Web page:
How Government Debt and Fed Balance Sheets Impact Your Farm

Government building with hundred dollar bill in backgroundThe Federal Reserve Open Market Committee (FOMC) of the Federal Reserve (Fed) met April 27-28, and voted to leave the Fed Funds Rate at the current range of 0.00-0.25%. The committee cited the continued adverse effects of the COVID-19 pandemic on employment and economic growth both domestically and worldwide. The formal statement issued acknowledged rising “transitory inflation factors” and restated the FOMC’s longer-term goal to exceed 2% inflation for “some time” so it will eventually average 2% over time.

The FOMC also voted to continue monthly purchases of at least $80 billion of U.S. Treasuries and at least $40 billion of agency mortgage-backed securities in addition to reinvesting maturing securities. These purchases will continue increasing the Fed’s balance sheet. They also absorb a large portion of the new debt being issued by the Treasury Department as a result of the large federal government budget deficit – which has grown especially over the past 15 months. The Fed’s balance sheet has tripled in size since the beginning of the pandemic in early 2020 and the federal debt is now more than $28 trillion, as seen in Figures 1 and 2 below. The Fed now owns nearly 35% of the publicly held federal debt.

 Federal Reserve Bank Balance Sheet Graph 2000 to Present

 Federal Debt graph - 2000 to Present 

The most recent FOMC projections show no Fed Funds rate increase until at least 2023. Only seven of the 18 members project any Fed Funds rate increases in 2023. The Fed will provide updated projections at their upcoming meeting June 15-16.

All actions were unanimously approved by the voting members of the FOMC.

Market reaction was surprisingly calm, with longer-term Treasury yields declining somewhat in the days leading up to and following the meeting. The bond market appears to have been reassured that recent inflationary fears are overblown, and the Fed Funds futures market doesn’t project a significant chance of a rate increase until at least 2022.

A Bolstered Budget Deficit, Federal Debt, and Federal Reserve Balance Sheet: What Could Go Wrong?

In the 1970s, the Fed ignored inflationary pressures until Paul Volcker became chairman and convinced the Fed to take aggressive, proactive action to address inflation concerns. Before that, the Fed’s policy was reactionary after actual inflation got “out of control.” Those of us old enough to remember this era can recall vividly how painful the results of those aggressive interest rate increases were, as demonstrated by Figures 3 and 4 below.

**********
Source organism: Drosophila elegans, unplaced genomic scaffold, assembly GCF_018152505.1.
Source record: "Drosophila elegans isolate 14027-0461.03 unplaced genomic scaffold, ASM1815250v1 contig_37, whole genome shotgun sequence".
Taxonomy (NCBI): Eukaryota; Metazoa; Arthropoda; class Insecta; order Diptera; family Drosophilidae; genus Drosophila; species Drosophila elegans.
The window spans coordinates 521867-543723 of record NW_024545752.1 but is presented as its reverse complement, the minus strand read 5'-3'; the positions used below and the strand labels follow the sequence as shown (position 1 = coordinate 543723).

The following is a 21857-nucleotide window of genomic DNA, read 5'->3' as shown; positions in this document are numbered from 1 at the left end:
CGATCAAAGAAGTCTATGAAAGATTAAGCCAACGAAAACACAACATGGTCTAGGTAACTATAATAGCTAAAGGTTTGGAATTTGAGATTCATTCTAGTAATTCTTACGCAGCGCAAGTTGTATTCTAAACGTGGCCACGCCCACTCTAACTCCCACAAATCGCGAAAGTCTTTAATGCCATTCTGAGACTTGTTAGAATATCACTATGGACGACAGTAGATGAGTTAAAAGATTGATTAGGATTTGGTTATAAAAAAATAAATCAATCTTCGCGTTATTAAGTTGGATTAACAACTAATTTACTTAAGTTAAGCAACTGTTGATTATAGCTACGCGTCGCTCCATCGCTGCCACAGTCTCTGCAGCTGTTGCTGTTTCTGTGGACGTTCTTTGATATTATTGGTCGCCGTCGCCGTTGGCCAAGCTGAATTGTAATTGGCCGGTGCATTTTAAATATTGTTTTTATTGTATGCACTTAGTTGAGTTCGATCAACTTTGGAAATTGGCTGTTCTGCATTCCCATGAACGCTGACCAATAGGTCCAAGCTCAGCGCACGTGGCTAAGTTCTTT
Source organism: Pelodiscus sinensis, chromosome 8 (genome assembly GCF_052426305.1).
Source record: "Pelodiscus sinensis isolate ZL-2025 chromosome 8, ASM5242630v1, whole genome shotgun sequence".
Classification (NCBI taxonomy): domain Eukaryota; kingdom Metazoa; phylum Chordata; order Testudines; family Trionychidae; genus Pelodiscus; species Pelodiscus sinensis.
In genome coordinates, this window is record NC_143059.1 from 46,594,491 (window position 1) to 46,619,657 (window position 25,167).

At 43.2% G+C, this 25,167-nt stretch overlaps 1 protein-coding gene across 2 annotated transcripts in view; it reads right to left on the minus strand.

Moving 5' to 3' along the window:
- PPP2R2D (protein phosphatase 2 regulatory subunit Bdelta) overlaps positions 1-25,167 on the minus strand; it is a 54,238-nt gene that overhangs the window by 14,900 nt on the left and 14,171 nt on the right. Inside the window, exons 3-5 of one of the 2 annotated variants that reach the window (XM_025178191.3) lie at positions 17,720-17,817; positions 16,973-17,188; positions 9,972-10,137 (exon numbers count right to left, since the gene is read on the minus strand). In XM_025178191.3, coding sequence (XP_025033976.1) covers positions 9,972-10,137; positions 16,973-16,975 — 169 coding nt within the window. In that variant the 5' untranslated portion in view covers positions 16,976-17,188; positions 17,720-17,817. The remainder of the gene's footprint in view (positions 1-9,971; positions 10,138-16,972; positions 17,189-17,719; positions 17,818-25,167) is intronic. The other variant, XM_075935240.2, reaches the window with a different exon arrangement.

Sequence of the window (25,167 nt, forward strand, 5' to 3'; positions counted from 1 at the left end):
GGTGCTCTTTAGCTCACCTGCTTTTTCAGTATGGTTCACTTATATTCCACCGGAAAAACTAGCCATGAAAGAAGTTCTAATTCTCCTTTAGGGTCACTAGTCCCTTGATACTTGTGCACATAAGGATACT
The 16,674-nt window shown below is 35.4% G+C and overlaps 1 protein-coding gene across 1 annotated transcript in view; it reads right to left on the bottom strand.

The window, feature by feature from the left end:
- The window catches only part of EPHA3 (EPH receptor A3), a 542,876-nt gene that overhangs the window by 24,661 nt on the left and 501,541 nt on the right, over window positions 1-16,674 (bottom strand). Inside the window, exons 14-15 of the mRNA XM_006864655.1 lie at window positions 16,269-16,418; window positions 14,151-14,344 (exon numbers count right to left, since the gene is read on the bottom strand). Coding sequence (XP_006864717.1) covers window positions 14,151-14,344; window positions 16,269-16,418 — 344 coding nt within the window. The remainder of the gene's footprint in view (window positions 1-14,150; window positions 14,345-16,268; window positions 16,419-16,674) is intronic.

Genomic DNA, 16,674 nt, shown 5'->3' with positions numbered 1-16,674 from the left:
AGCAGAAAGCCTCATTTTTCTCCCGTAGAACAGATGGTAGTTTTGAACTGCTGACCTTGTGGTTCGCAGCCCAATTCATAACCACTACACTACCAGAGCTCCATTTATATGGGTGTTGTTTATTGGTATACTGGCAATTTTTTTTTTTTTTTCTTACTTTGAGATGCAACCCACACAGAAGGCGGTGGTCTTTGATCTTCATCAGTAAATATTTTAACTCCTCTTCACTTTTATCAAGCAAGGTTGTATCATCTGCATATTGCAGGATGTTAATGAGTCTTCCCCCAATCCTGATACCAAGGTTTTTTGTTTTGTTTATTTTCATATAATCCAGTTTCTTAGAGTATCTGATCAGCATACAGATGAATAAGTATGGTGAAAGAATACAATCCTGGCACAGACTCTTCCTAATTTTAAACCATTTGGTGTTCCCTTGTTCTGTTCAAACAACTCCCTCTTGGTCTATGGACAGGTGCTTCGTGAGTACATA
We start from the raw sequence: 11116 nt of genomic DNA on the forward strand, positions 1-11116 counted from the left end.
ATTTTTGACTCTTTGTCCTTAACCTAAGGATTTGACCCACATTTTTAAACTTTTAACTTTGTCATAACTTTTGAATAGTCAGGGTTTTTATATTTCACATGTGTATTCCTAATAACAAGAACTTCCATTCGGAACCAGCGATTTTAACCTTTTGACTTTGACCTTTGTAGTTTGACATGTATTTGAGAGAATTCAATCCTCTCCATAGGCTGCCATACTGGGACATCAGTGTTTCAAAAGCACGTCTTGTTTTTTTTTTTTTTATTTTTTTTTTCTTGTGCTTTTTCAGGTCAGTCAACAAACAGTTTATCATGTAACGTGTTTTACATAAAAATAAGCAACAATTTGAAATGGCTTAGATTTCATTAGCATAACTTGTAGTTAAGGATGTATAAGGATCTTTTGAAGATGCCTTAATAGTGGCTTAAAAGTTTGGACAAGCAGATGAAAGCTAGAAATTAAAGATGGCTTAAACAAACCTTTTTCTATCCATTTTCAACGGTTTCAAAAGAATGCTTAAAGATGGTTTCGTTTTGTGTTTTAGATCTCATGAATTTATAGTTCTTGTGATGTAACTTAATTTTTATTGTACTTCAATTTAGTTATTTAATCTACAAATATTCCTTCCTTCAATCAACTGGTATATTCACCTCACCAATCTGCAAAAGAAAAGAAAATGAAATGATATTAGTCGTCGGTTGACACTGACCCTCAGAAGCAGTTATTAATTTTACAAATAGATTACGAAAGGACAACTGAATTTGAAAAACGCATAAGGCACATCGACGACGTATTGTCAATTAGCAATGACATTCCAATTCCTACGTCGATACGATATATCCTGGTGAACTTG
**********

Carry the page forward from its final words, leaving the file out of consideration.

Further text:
While a return to double-digit Prime and Treasury rates is not likely, it would still be challenging if rates rose rapidly. If a loss of confidence in the Fed to control inflation occurs, we could see a rate increase in the mid to upper single digits. As interest costs rise thanks to the large federal government debt load, tax hikes may follow. This seems likely thus far since our current elected leaders have shown little interest in reducing expenditures.

 Prime Rate History - 1970 to Present

 10-Year U.S. Treasury Rates - 1970 to Present

How Does This Impact Your Farm?

If your farm business is carrying a large term debt load on a variable rate, consider fixing some of that debt with an adjustable or long-term interest rate option to reduce your risk exposure to higher rates in the years ahead. While you might pay a little higher interest rate in the short-term, you will be protecting yourself from the potential risk of much higher rates down the road. Just like crop insurance mitigates your risk of a revenue shortfall, having at least some term debt on fixed rates mitigates your risk of higher interest expense. With so many factors out of your control, control what you can. We do indeed live in INTERESTing Times!

Source for all graphs: St. Louis Federal Reserve Bank FRED Economic Data



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